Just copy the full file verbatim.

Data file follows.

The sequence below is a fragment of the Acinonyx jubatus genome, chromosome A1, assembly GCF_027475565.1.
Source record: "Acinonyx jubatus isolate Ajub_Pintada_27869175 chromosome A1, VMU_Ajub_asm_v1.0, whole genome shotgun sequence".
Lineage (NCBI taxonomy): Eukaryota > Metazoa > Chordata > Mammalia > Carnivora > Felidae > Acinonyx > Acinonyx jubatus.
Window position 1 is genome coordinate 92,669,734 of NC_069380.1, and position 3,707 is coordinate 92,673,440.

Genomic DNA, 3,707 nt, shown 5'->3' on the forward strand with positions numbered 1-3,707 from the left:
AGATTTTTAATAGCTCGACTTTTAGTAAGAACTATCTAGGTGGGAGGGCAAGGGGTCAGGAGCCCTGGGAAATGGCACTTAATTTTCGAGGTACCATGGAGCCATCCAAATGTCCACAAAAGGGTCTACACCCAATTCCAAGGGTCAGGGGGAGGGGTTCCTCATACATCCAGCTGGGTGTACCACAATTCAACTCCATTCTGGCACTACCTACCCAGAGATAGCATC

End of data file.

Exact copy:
The sequence below is a fragment of the Acinonyx jubatus genome, chromosome A1, assembly GCF_027475565.1.
Source record: "Acinonyx jubatus isolate Ajub_Pintada_27869175 chromosome A1, VMU_Ajub_asm_v1.0, whole genome shotgun sequence".
Lineage (NCBI taxonomy): Eukaryota > Metazoa > Chordata > Mammalia > Carnivora > Felidae > Acinonyx > Acinonyx jubatus.
Window position 1 is genome coordinate 92,669,734 of NC_069380.1, and position 3,707 is coordinate 92,673,440.

Genomic DNA, 3,707 nt, shown 5'->3' on the forward strand with positions numbered 1-3,707 from the left:
AGATTTTTAATAGCTCGACTTTTAGTAAGAACTATCTAGGTGGGAGGGCAAGGGGTCAGGAGCCCTGGGAAATGGCACTTAATTTTCGAGGTACCATGGAGCCATCCAAATGTCCACAAAAGGGTCTACACCCAATTCCAAGGGTCAGGGGGAGGGGTTCCTCATACATCCAGCTGGGTGTACCACAATTCAACTCCATTCTGGCACTACCTACCCAGAGATAGCATC